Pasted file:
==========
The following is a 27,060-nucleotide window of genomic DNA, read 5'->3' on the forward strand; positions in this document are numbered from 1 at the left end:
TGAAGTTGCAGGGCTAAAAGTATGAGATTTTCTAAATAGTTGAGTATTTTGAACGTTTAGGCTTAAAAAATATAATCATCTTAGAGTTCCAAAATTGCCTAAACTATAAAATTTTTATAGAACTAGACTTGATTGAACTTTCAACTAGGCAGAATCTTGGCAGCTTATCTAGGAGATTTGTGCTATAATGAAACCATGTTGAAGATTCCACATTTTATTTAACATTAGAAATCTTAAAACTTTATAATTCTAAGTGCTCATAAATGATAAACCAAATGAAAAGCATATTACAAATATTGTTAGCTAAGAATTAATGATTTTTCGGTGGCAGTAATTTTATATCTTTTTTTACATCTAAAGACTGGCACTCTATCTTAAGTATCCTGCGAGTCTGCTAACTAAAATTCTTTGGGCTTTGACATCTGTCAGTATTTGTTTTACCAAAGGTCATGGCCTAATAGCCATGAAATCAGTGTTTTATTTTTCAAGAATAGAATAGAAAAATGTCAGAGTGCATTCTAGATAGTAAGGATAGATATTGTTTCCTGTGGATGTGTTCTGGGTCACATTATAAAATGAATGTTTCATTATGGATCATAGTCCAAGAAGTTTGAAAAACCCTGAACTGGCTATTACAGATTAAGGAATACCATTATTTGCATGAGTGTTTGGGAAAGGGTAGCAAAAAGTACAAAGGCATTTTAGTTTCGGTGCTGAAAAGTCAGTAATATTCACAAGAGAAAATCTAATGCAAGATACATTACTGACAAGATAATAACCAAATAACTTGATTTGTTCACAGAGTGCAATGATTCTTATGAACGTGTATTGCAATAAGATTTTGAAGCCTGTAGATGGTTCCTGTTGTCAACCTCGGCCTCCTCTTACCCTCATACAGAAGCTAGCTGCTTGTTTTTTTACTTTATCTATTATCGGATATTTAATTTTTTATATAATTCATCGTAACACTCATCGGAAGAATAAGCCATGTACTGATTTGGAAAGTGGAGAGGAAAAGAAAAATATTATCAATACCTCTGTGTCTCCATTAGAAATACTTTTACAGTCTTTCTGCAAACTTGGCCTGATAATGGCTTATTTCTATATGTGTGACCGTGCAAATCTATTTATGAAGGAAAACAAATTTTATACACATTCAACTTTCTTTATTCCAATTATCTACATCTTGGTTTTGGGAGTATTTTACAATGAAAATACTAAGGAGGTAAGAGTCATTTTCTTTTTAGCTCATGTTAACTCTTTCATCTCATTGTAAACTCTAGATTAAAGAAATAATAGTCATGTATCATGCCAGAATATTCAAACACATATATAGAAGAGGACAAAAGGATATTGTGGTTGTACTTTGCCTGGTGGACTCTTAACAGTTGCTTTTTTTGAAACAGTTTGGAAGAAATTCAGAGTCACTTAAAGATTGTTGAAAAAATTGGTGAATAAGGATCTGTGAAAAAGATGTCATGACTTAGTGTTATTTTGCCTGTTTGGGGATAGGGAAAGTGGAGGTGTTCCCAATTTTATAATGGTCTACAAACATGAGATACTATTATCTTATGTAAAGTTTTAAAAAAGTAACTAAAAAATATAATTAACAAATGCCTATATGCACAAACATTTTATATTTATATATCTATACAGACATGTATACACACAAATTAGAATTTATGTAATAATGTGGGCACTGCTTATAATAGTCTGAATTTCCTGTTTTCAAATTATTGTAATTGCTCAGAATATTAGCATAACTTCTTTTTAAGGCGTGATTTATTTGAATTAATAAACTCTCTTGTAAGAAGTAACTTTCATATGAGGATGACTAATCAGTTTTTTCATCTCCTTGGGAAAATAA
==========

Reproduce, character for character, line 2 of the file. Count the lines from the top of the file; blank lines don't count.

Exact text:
TGAAGTTGCAGGGCTAAAAGTATGAGATTTTCTAAATAGTTGAGTATTTTGAACGTTTAGGCTTAAAAAATATAATCATCTTAGAGTTCCAAAATTGCCTAAACTATAAAATTTTTATAGAACTAGACTTGATTGAACTTTCAACTAGGCAGAATCTTGGCAGCTTATCTAGGAGATTTGTGCTATAATGAAACCATGTTGAAGATTCCACATTTTATTTAACATTAGAAATCTTAAAACTTTATAATTCTAAGTGCTCATAAATGATAAACCAAATGAAAAGCATATTACAAATATTGTTAGCTAAGAATTAATGATTTTTCGGTGGCAGTAATTTTATATCTTTTTTTACATCTAAAGACTGGCACTCTATCTTAAGTATCCTGCGAGTCTGCTAACTAAAATTCTTTGGGCTTTGACATCTGTCAGTATTTGTTTTACCAAAGGTCATGGCCTAATAGCCATGAAATCAGTGTTTTATTTTTCAAGAATAGAATAGAAAAATGTCAGAGTGCATTCTAGATAGTAAGGATAGATATTGTTTCCTGTGGATGTGTTCTGGGTCACATTATAAAATGAATGTTTCATTATGGATCATAGTCCAAGAAGTTTGAAAAACCCTGAACTGGCTATTACAGATTAAGGAATACCATTATTTGCATGAGTGTTTGGGAAAGGGTAGCAAAAAGTACAAAGGCATTTTAGTTTCGGTGCTGAAAAGTCAGTAATATTCACAAGAGAAAATCTAATGCAAGATACATTACTGACAAGATAATAACCAAATAACTTGATTTGTTCACAGAGTGCAATGATTCTTATGAACGTGTATTGCAATAAGATTTTGAAGCCTGTAGATGGTTCCTGTTGTCAACCTCGGCCTCCTCTTACCCTCATACAGAAGCTAGCTGCTTGTTTTTTTACTTTATCTATTATCGGATATTTAATTTTTTATATAATTCATCGTAACACTCATCGGAAGAATAAGCCATGTACTGATTTGGAAAGTGGAGAGGAAAAGAAAAATATTATCAATACCTCTGTGTCTCCATTAGAAATACTTTTACAGTCTTTCTGCAAACTTGGCCTGATAATGGCTTATTTCTATATGTGTGACCGTGCAAATCTATTTATGAAGGAAAACAAATTTTATACACATTCAACTTTCTTTATTCCAATTATCTACATCTTGGTTTTGGGAGTATTTTACAATGAAAATACTAAGGAGGTAAGAGTCATTTTCTTTTTAGCTCATGTTAACTCTTTCATCTCATTGTAAACTCTAGATTAAAGAAATAATAGTCATGTATCATGCCAGAATATTCAAACACATATATAGAAGAGGACAAAAGGATATTGTGGTTGTACTTTGCCTGGTGGACTCTTAACAGTTGCTTTTTTTGAAACAGTTTGGAAGAAATTCAGAGTCACTTAAAGATTGTTGAAAAAATTGGTGAATAAGGATCTGTGAAAAAGATGTCATGACTTAGTGTTATTTTGCCTGTTTGGGGATAGGGAAAGTGGAGGTGTTCCCAATTTTATAATGGTCTACAAACATGAGATACTATTATCTTATGTAAAGTTTTAAAAAAGTAACTAAAAAATATAATTAACAAATGCCTATATGCACAAACATTTTATATTTATATATCTATACAGACATGTATACACACAAATTAGAATTTATGTAATAATGTGGGCACTGCTTATAATAGTCTGAATTTCCTGTTTTCAAATTATTGTAATTGCTCAGAATATTAGCATAACTTCTTTTTAAGGCGTGATTTATTTGAATTAATAAACTCTCTTGTAAGAAGTAACTTTCATATGAGGATGACTAATCAGTTTTTTCATCTCCTTGGGAAAATAA